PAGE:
A couple of options I can think of are:
- export to OVF and re-import
- use Trilead's VM Explorer and backup/restore the VMs
- use the vmkfstools command to copy the virtual disks
Thank you for your reply with the options.
I like the vmkfstools option, and I've just tried it like this:
/vmfs/volumes # vmkfstools -i "ReadyNAS-iSCSI/CUCM-Pub 9.x/CUCM-Pub 9.x.vmdk" "QNAP/CUCM-Pub9.x/CUCM-Pub 9.x.vmdk" -d thin
Unfortunately, I received the following error:
Destination disk format: VMFS thin-provisioned
Failed to clone object parameters
Is there a way to get the vmkfstools to clone a virtual disk to a thin-provisioned VMFS datastore?
Just to rule this out. Can you confirm the destination folder already exists?
This was a good catch. The destination path was misspelled.
The virtual drive is now being cloned. What do I do with the rest of the files? Just copy the with the datastore browser in vSphere Client?
Yes, remove the VM from the inventory, copy the other files over to the new folder (using the cp command or e.g. WinSCP), add the copied VM to the inventory and select "I moved it" when you power on the VM for the first time (to preserve the VM's UUID and MAC address).
I assume there are no entries with absolute paths in the VM's .vmx file and you don't have active snapshots on the VMs.
Actually, I do have snapshots. I have the following files in the source folder:
First off, I'm not sure why there are "-00000X.vmdk" and "SnapshotX.vmsn" files in the source folder. I think they are delta files and snapshots?I thought I would have one .vmdk file and a bunch of snapshots, which are deltas between the initial .vmdk file and all the changes that happened till the point the snapshot was taken. So, I think I understand the presence of "-SnapshotX.vmsn" files, but I do not understand why I have a discrete "-00000X.vmdk" file for every snapshot.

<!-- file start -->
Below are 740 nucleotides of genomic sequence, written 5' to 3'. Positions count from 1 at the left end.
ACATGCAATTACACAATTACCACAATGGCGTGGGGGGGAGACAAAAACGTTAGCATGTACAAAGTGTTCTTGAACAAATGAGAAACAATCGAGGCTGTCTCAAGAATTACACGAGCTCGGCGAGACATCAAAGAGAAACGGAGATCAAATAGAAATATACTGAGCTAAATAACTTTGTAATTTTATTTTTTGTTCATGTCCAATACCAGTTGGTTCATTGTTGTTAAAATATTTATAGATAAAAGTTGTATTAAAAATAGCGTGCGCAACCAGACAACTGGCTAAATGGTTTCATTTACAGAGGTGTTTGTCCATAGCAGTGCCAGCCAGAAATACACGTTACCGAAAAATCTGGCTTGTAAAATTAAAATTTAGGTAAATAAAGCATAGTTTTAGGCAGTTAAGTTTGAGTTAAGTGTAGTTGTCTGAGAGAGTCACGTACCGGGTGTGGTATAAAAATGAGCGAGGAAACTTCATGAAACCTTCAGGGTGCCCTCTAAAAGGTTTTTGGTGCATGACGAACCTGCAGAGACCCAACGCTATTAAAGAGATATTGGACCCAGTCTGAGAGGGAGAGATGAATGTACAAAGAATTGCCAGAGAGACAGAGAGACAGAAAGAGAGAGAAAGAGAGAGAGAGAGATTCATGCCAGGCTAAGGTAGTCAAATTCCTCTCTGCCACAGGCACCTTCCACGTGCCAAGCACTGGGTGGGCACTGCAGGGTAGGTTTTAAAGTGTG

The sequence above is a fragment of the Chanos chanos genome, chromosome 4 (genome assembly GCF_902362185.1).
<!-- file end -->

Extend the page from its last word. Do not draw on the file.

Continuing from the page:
Second, in order for me to clone the entire VM to the QNAP iSCSI datastore, do I need to clone every one of these files? I guess I have a hard time understanding this concept. Can I run any of these .vmdk disks as the actual VM's disk without having other vmdk files in the same VM folder?
The .vmsn files contain metadata and - in case the snapshot was created with the VM powered on - the VM's memory, which is only important if you want to revert to a snapshot. The important data is what's in each of the .vmdk files. Since manually migrating VM's with snapshots require some additional steps, let me know whether you need the snapshots at all? If you don't need to revert to a previous state, I'd recommend you use the Snapshot Manager and run "Delete All" to get rid of the snapshots prior to copying them to the new destination.
For most of my VMs, I just need the latest state they are in. So, should I delete all the snapshots for them in the Snapshot Manager?